Light-activated muscle grafts show promise in aiding muscle recovery post-trauma

Severe traumatic injuries that destroy large volumes of muscle can impact a person’s health, mobility, and quality of life for a lifetime. Promising new research co-led by Ritu Raman, the d’Arbeloff Career Development Assistant Professor of Mechanical Engineering, and MIT collaborators aims to restore mobility for those who have lost muscle through disease or trauma.

“For so many years, I had an idea that if we were able to exercise muscle grafts after they'd been implanted in an injury, we'd be able to keep the graft active [and] prevent it from atrophying by integrating it with the surrounding host tissue,” says Raman.

A new paper published in the journal Biomaterials presents research that shows that targeted actuation of implanted muscle grafts via noninvasive light stimulation restores motor function in mice to levels similar to those of healthy mice by two weeks post-injury. 

Volumetric muscle loss, the type of injury this work aims to address, has long been explored in the field of tissue engineering, but many previous studies have focused on creating replacement tissue in the lab, implanting it in the body, and then passively letting the patient’s system integrate the implant. These lab-engineered skeletal muscle implants only offer limited mobility recovery but, in Raman’s study, the mice completely recover functional mobility within two weeks.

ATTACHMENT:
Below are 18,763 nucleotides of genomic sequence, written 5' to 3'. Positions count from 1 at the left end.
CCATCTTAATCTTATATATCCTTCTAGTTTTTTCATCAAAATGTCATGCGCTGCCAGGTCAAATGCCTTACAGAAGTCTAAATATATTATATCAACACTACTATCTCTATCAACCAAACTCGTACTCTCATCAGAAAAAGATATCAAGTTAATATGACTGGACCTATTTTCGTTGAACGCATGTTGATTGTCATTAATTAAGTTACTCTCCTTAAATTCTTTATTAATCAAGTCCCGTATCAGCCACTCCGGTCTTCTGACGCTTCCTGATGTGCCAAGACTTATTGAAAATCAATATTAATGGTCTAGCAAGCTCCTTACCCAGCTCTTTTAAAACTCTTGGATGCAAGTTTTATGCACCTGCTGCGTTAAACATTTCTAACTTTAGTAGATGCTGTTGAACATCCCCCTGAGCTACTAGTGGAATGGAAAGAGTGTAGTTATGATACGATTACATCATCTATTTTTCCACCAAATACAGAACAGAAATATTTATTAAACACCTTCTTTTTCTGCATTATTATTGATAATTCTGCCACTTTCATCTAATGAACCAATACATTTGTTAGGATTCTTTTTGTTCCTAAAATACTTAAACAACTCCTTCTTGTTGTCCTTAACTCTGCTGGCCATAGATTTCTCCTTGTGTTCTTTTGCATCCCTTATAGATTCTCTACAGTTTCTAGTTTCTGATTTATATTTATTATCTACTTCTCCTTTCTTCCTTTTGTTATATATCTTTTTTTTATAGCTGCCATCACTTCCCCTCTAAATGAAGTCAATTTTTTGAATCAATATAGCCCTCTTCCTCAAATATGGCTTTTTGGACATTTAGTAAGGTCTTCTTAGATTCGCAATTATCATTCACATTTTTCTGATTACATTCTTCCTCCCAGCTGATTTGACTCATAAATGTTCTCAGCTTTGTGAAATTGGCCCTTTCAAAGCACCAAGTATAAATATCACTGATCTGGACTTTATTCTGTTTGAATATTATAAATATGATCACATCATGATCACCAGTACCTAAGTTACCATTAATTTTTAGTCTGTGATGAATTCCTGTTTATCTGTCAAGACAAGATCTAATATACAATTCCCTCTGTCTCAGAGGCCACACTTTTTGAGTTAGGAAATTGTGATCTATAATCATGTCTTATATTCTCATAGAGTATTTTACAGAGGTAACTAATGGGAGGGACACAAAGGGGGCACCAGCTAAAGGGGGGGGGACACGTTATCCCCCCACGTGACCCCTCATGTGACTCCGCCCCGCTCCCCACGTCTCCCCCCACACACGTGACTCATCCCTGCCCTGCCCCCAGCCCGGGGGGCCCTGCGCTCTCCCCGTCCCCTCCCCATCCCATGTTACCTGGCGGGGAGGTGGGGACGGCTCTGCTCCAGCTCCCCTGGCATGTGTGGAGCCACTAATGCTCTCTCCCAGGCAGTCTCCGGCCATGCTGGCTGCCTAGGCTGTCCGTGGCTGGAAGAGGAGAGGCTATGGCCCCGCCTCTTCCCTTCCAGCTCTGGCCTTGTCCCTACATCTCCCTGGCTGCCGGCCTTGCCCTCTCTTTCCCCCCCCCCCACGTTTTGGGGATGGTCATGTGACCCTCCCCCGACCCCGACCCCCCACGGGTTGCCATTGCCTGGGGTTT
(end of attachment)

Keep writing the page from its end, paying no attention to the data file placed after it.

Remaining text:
“We engineer optogenetic muscle grafts that contract in response to light and implant these within mice with muscle loss injuries in their hind legs,” explains Raman. “We then ‘exercise’ the implant daily by noninvasively shining light on the mouse's leg through the skin. The approach keeps muscle implants active while they are engrafting with the surrounding host tissue.” 

Ritu Raman (center), the d’Arbeloff Career Development Assistant Professor of Mechanical Engineering, speaks with students in her lab. Credit: Tony Pulsone/Department of Mechanical Engineering

The researchers were excited to discover that actuating grafts seem to turn on cell signals related to the growth of new blood vessels and nerves. This provides a potential explanation for why injured mice are able to recover so completely and so quickly. 

“Exercising muscle grafts after they've implanted does more than just make muscle stronger, it also appears to affect how muscle communicates with other tissue, like blood vessels and nerves,” says Raman. “By actively communicating with the implant and exercising the muscle graft, you can actually improve and accelerate recovery timelines.”